Sticky Business

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The text received on the 20th of March said, “Lit the match first day of cooking”. In short code, one of my northern Wisconsin brothers is notifying us (his siblings), that his annual hobby1 of making syrup has started for another year. It is not an easy pastime to gather sap as the season is short, the workdays are long, and the weather is fickle. On the other hand, hired help is free – aka – my sister-in-law. He calls the money he makes his “funny money”. This money is always ear marked for an expense that he would never consider purchasing if no extra income was garnered from the syrup business. Last year the “funny money” paid for a trip to visit us2 and the Grand Canyon. Another year it paid for an array of solar panels on their acreage. If he had to pay himself and his crew for labor, I have a strong feeling, though not positive, that the profit would be in the lower percentages.       

Due to compliance regulations, writing about the comments we receive about our financial planning advice is frowned upon. Although I don’t think a financial firm has ever been called “sweet” or “sugary”. But, like the story above, here at White Raven Financial3 we advise our clients to save for goals, uncommon expenses, and have an emergency fund. Sometimes we ask them to make a list and prioritize their needs and desires4. It is not unusual for us (as financial planners) to ask them to earmark some investments (or bucket of funds); setting a timeline for when they are needed within their risk tolerance; and the probability of possible market volatility. The key takeaway is to not only focus on the big picture but also the tasks that make up the total picture.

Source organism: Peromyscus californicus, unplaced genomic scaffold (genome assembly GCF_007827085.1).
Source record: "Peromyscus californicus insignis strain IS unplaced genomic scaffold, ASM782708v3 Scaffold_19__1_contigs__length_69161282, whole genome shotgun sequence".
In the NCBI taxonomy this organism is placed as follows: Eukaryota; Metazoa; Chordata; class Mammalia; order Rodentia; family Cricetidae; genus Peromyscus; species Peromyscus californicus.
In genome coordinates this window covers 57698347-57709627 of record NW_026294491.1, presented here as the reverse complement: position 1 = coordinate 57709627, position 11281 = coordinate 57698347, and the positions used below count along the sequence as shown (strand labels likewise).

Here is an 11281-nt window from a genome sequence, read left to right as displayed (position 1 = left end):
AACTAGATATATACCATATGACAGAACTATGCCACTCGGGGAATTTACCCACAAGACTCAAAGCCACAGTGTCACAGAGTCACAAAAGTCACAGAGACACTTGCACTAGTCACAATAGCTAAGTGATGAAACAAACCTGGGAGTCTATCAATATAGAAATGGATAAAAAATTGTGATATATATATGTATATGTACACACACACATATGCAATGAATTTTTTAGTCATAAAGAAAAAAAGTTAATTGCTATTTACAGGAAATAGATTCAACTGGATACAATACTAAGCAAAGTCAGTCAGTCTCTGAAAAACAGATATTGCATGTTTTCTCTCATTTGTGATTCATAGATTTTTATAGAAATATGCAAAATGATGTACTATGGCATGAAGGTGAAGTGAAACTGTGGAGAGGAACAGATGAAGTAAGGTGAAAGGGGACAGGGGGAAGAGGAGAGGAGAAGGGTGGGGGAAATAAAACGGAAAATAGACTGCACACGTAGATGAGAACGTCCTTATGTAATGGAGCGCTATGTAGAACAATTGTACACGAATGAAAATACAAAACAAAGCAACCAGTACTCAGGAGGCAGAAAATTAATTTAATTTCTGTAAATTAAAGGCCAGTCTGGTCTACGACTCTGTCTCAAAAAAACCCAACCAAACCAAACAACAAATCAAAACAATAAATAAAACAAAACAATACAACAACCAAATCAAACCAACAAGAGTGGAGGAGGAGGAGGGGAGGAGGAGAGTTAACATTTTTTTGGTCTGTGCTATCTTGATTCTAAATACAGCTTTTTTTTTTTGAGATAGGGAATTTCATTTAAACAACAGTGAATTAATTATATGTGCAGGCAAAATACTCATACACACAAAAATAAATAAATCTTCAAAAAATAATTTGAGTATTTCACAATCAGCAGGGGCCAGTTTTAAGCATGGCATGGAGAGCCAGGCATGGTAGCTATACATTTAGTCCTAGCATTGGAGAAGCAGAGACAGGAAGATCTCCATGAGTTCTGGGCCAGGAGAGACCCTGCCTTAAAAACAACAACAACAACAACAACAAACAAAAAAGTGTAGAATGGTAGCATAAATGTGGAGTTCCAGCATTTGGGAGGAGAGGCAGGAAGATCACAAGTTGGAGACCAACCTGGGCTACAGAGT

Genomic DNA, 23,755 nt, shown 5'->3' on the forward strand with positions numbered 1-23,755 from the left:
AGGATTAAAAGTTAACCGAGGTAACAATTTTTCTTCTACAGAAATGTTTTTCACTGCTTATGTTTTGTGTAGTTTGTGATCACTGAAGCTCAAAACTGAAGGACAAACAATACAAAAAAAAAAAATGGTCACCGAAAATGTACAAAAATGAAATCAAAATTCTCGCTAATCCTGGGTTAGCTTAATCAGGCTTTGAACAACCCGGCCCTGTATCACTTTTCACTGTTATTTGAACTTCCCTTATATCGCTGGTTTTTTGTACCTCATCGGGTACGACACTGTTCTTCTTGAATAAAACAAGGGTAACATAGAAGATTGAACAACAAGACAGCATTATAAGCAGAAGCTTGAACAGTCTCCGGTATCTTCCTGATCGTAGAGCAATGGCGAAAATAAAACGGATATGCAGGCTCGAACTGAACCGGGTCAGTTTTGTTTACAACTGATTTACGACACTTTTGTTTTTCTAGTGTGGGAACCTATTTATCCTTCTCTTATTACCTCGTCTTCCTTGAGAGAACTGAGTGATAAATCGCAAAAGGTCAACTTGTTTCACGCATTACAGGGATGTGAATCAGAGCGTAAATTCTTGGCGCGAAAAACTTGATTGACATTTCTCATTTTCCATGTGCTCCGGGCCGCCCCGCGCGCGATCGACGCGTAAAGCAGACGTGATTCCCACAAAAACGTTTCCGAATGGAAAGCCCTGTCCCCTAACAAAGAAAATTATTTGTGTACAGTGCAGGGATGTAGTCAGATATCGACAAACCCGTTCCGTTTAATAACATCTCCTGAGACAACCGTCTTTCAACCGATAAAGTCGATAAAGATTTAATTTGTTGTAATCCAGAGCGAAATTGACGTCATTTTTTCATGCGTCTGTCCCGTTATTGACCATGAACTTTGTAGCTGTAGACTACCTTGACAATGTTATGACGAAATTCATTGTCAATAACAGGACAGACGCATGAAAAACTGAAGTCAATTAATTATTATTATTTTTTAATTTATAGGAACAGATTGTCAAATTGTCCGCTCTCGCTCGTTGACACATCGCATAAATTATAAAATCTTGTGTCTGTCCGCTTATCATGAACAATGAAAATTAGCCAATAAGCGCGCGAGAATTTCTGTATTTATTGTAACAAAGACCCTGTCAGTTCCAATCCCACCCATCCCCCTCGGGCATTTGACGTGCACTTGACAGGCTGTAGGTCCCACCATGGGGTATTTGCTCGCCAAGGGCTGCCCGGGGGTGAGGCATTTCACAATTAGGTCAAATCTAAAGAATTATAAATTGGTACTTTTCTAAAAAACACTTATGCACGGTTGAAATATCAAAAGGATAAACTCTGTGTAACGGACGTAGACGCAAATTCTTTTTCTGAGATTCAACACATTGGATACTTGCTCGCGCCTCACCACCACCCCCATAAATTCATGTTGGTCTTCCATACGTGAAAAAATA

The business of oil appeared throughout our domestic economic readings alongside the continued ‘sticky’ inflation concerns. Our budgets, and time at the gas station, gave us fore-warning but official notice came on March the 10th when the Consumer Price Index showed its highest inflation level in 40 years5 with a 7.9% year-over-year reading. The Federal Reserve has a strategy for fighting inflation by hiking interest rates. The potential impact of the interest rate hikes on our economy was highlighted in a blog by James McCann and Luke Bartholomew economists at abrdn plc6. They felt that the Federal Open Market Committee would continue with its commitment of additional 0.25% rate hikes throughout this year – but this adjustment (needed to help cool inflation) will probably weigh on growth. Another big news item in March was the inversion of the yield spread7 (this occurs when shorter-dated yields i.e. two-year-treasury at 2.44% are higher than longer-dated yields i.e. ten-year-treasury at 2.41%). Taylor Tepper and Benjamin Curry, in a Forbes blog, noted a concern that we have seen voiced by others: The concern is the challenge for the Fed to raise interest rates enough to quell inflation but not too high to potentially cause a recession.